If the Nets do cave and accept less than two first-rounders for Lopez, he could be the biggest name moved at the trade deadline unless Anthony waives his no-trade clause.
Reggie Jackson, Detroit Pistons
The Detroit Pistons, who sit at 27-30 heading into the All-Star break, have been a huge disappointment this season. After weathering the storm early in the year with point guard Reggie Jackson sidelined, Detroit appeared poised to surge up the Eastern Conference standings upon his return, but his reinsertion into the starting lineup has provided the Pistons with no such spark.
As such, they have reportedly “quietly explored the trade market” for both Jackson and Andre Drummond, according to ESPN.com’s Zach Lowe, although they have “come away disappointed with the potential return.” Last month, ESPN.com’s Marc Stein reported the Pistons discussed sending Jackson to Minnesota in exchange for Ricky Rubio, but team president and head coach Stan Van Gundy quickly poured cold water on that, saying Detroit never seriously considered such a move.
Yet another trade rumor involving Jackson emerged Friday, when Stein reported the Pistons have discussed sending him to the Magic for a package including D.J. Augustin and Jeff Green. Lowe also mentioned the Pelicans as a possible landing spot for Jackson, particularly if Jrue Holiday informs the franchise he doesn’t plan on re-signing there this summer.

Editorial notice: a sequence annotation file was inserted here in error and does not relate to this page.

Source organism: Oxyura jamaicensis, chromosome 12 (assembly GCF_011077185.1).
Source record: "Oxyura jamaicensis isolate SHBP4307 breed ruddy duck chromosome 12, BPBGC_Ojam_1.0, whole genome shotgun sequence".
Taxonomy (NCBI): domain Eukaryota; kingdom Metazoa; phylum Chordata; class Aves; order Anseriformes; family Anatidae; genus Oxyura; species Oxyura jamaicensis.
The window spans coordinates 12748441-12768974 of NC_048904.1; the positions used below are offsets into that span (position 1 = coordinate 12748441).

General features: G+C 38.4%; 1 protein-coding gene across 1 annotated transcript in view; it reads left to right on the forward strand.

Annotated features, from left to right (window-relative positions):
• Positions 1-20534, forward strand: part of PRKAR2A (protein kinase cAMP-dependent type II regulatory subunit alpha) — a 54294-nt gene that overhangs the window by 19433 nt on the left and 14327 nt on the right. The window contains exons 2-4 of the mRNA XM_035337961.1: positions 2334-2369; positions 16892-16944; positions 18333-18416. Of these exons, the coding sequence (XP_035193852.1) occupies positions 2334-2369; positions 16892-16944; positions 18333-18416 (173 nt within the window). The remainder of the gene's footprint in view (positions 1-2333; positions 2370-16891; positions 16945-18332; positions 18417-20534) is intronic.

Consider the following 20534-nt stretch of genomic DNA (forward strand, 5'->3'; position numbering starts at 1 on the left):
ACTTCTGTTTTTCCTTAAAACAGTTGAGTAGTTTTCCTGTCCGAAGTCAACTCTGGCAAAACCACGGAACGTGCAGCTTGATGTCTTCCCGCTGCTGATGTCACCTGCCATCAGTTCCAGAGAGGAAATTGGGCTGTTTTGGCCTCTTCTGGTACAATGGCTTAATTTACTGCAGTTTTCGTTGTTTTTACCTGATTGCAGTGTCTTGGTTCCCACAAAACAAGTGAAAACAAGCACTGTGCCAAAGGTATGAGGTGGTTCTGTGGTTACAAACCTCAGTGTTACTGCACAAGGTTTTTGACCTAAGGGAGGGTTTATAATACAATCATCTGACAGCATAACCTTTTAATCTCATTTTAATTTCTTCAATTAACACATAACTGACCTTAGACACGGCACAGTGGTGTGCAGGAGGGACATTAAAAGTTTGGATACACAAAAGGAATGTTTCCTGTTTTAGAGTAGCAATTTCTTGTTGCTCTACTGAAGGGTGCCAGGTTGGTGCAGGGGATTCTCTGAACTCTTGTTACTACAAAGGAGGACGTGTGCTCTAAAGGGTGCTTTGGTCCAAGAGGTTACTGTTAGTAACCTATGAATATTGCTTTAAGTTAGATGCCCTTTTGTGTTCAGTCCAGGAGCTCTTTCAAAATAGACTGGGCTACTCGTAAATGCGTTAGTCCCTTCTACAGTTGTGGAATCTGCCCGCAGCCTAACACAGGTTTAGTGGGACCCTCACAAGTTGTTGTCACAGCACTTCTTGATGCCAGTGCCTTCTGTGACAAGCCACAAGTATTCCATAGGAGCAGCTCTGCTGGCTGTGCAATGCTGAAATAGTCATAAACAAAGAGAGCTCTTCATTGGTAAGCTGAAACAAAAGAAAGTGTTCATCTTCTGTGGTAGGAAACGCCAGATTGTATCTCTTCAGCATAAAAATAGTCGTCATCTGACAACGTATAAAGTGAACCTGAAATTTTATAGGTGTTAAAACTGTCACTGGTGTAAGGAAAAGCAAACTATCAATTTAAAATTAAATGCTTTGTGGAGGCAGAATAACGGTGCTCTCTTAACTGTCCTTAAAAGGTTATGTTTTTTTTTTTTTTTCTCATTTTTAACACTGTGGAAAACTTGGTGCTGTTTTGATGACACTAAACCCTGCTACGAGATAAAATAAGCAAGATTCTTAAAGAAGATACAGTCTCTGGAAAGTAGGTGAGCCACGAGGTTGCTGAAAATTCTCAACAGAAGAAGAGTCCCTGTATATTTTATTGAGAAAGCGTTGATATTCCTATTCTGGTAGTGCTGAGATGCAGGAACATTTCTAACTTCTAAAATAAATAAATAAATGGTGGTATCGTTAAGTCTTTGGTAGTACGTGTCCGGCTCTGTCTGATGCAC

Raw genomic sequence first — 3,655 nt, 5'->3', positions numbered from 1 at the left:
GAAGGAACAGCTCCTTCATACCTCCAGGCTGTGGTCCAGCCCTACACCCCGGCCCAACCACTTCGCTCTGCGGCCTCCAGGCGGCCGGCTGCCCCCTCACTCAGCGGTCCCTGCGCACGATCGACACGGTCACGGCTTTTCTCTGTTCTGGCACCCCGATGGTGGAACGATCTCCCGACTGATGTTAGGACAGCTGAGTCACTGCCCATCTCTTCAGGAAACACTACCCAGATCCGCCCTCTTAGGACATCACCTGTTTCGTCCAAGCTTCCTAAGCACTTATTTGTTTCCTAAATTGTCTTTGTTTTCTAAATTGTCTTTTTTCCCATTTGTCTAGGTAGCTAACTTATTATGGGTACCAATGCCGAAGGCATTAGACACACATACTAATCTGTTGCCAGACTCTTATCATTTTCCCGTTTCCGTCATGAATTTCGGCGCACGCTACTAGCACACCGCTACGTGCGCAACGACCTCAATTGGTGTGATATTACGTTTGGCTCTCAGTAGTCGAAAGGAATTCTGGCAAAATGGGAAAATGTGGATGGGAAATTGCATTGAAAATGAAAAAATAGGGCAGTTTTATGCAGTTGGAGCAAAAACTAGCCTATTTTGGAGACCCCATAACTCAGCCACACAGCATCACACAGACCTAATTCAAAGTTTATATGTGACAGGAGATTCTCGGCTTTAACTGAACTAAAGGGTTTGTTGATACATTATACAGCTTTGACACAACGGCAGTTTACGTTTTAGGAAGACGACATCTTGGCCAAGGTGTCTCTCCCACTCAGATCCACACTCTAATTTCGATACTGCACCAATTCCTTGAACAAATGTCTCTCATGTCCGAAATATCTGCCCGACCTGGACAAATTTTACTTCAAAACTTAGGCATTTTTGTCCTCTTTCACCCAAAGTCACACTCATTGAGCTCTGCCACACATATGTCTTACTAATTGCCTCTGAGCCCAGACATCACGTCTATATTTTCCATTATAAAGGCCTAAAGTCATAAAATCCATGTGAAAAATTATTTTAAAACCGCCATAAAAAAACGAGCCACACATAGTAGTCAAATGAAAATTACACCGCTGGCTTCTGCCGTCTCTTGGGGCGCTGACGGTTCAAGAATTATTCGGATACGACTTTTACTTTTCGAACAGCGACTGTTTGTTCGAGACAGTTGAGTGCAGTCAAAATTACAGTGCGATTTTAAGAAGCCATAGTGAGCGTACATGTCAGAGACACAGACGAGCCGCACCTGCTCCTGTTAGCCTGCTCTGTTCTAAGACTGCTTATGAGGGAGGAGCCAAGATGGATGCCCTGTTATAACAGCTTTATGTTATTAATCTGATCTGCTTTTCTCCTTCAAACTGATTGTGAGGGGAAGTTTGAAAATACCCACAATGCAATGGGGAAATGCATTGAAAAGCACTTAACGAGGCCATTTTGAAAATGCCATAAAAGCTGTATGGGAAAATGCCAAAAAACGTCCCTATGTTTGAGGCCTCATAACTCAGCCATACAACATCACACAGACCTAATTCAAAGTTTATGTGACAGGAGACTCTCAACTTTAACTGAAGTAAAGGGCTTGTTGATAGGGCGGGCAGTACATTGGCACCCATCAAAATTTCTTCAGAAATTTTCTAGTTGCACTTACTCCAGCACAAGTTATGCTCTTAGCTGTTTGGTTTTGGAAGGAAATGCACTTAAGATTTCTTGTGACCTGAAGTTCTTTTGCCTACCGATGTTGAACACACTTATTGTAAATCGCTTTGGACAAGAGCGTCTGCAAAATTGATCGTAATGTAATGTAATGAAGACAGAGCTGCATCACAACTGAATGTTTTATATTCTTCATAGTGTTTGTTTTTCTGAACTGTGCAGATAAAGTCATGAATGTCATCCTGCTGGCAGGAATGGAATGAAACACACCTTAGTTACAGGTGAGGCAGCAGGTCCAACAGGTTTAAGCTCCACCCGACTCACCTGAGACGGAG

When there’s this much smoke around a player, there’s often fire. If the Pistons believe Jackson isn’t the right point guard to build around long-term, particularly alongside Drummond, he could find himself on the move by Thursday.
Ricky Rubio, Minnesota Timberwolves
Heading into the 2016-17 season, the Minnesota Timberwolves were reportedly resisting overtures for starting point guard Ricky Rubio, according to Wojnarowski, until rookie Kris Dunn was ready to take over the team. Considering the Providence product is averaging just 3.6 points on 36.3 percent shooting, 2.5 assists and 2.2 rebounds in 16.6 minutes, Dunn is still far away from that threshold.
Regardless, the Timberwolves were “actively shopping” Rubio by mid-January, per Wojnarowski, in search of a “bridge” guard—”a player capable of starting in the short term, but who’ll ultimately settle into a backup role and give way” to Dunn. Woj reported the Sacramento Kings “had a strong interest in acquiring Rubio,” but the Timberwolves were “trying to exhaust the market elsewhere for a better return of assets than the Kings can offer.”
At 22-35, Minnesota is somehow only 3.5 games behind the eighth-seeded Dallas Mavericks, so a late-season surge could lead to a surprise playoff berth. That may convince the T-Wolves to stand pat with Rubio until the offseason, particularly since he’s only in the second year of a four-year, $55 million contract. Zach LaVine’s season-ending ACL tear could likewise chill their interest in flipping Rubio, as it would likely all but end their fleeting playoff hopes.
Given the wealth of above-average point guards floating around the league, there aren’t many teams in need of a starting floor general, but Orlando, Detroit and New Orleans all loom as potential Rubio destinations depending on what happens with Jackson.
Danilo Gallinari and Wilson Chandler, Denver Nuggets
The Denver Nuggets may not be done dealing after sending Jusuf Nurkic and Memphis’ top-five-protected 2017 first-round pick to the Portland Trail Blazers for Mason Plumlee and a 2018 second-rounder. According to Kyler, league sources have “pegged both Wilson Chandler and Danilo Gallinari as available,” while “there continues to be a belief that Denver might also be open to trading guard Emmanuel Mudiay if the returning package were right.”